If you have been convicted of a crime, you may have been sentenced to probation. During a probation sentence, you are permitted to continue with your normal lifestyle, but under heavy restrictions and supervision from the court and your assigned probation officer. This is an alternative to spending time in jail, where you would have much fewer freedoms and be without the ability to be with your family and continue your career.
The restrictions placed upon you during your probation are known as your probation terms. Violating these terms is a criminal offense and could subject you to further penalties. If you are currently on probation or facing charges that could result in being sentenced to probation, it is important that you understand the Florida criminal process and how you could face additional charges for violating your probation (VOP).
Contact an experienced criminal defense lawyer the moment you are accused of a crime to begin working on your case’s best defense. He or she will be able to provide you with quality legal advice through every step of your case’s progression and guide you through all of your legal options.
I Violated One or More of the Terms of My Probation but Did Not Commit a New Crime
As an individual on probation, it is your responsibility to follow all of the terms of your probation. This includes keeping a record of all your scheduled meetings with your probation officer and the court.
When you violate the terms of your probation without having committed a new crime, the violation may be considered to be a technical violation. This refers to any violations that are not criminal in nature but were conditions placed upon you at the disposition of your case. Some examples of technical probation violations include the following:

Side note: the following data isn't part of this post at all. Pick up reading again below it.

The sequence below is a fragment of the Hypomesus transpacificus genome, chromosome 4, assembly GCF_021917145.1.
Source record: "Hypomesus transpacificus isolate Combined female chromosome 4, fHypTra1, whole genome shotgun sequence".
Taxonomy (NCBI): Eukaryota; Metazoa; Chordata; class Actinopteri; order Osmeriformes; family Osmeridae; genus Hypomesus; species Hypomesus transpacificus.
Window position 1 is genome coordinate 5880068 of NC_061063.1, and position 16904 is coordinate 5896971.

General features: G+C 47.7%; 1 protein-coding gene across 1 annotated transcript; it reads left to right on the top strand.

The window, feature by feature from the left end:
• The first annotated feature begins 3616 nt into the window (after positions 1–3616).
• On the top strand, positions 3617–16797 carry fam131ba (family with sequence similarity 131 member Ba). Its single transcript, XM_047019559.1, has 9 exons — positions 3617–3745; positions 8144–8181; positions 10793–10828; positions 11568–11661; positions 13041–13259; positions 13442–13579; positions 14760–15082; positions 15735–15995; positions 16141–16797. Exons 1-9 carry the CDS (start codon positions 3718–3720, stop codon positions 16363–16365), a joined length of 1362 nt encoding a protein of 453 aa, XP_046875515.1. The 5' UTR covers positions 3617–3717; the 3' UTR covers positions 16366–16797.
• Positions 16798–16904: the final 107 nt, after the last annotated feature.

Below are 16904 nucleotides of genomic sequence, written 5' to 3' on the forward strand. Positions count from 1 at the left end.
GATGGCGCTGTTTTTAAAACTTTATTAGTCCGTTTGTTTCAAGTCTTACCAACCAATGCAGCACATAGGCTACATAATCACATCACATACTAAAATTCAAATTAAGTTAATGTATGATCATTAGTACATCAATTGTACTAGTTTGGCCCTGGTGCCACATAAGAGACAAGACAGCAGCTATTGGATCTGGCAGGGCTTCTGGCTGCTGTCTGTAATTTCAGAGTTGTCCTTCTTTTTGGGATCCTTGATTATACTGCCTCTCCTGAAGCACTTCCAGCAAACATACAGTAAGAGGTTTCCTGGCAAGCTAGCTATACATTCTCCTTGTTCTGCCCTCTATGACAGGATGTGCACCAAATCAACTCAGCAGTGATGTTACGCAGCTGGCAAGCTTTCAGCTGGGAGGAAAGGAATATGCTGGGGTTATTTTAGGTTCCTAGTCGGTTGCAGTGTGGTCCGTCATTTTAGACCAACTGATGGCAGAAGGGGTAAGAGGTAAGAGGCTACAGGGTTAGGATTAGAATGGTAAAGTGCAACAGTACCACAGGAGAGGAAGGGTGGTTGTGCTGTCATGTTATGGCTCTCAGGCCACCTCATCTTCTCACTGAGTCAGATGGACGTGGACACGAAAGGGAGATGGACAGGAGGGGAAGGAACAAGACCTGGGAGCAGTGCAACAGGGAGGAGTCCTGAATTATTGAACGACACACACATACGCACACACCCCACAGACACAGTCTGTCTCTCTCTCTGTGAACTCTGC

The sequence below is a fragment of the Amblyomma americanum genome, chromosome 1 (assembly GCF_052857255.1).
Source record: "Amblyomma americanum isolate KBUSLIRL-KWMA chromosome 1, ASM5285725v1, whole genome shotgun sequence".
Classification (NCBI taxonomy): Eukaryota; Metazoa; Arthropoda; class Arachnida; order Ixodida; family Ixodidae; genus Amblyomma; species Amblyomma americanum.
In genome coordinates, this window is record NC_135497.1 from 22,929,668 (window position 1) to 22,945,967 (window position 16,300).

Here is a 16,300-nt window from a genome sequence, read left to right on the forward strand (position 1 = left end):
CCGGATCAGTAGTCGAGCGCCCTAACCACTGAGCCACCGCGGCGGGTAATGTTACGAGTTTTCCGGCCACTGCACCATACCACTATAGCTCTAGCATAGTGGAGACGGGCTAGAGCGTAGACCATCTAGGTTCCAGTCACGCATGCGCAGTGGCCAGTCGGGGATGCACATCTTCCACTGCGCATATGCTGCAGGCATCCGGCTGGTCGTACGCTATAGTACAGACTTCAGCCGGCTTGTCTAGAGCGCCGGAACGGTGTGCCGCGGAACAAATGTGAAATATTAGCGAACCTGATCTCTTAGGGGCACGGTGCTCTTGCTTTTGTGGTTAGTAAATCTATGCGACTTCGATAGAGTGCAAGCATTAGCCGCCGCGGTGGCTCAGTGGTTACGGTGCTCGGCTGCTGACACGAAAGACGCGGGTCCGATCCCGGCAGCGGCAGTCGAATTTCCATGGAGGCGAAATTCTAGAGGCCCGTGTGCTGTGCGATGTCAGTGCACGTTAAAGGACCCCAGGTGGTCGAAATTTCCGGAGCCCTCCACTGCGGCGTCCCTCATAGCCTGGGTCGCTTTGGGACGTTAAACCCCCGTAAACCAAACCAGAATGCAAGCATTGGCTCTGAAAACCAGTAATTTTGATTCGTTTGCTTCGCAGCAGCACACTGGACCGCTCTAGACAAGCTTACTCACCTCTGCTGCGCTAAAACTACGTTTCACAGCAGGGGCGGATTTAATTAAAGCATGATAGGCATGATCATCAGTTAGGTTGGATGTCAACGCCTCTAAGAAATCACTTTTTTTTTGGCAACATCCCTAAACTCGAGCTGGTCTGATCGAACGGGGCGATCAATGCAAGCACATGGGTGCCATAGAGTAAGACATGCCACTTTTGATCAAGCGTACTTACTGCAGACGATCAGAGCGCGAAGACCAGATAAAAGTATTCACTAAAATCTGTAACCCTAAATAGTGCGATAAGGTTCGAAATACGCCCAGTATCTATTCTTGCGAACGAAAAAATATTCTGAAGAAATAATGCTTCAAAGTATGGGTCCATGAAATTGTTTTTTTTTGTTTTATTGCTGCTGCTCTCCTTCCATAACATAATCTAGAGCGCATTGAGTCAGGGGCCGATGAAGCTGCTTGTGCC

- Failure to complete court-ordered classes.
- Missing or appearing late to a court or probation officer meeting.
- Failure to pay court costs or fines.
- Changing your address without notifying the court.
If you are found guilty of this type of VOP (probation violation), you may face the penalties you faced for your original crime. The court may not impose new penalties or penalties in excess of those in place for your initial offense.
I Violated My Probation by Committing a New Crime
Committing a new crime while on probation is known as a substantive violation of the probation. This type of violation includes all new criminal offenses. If you are found guilty of substantive violation of your probation, you may face new criminal charges for the second crime. Depending on your previous punishment and criminal history, the court may extend your probation, sentence you to fines or jail time, or impose other penalties that are permitted by law.
Probation Violation VOP Attorney in Panama City
No matter the circumstances of your probation violation, you need legal advice from an attorney who understands the laws surrounding probation violation and the consequences you may face if you are found guilty. Contact a probation violation attorney in Panama City to discuss your legal options and work out the best solution for you and your case. The attorneys at The Morris Law Firm are available to speak with you any time of day, any day of the week at 850-257-5680, so call now if you need an attorney now.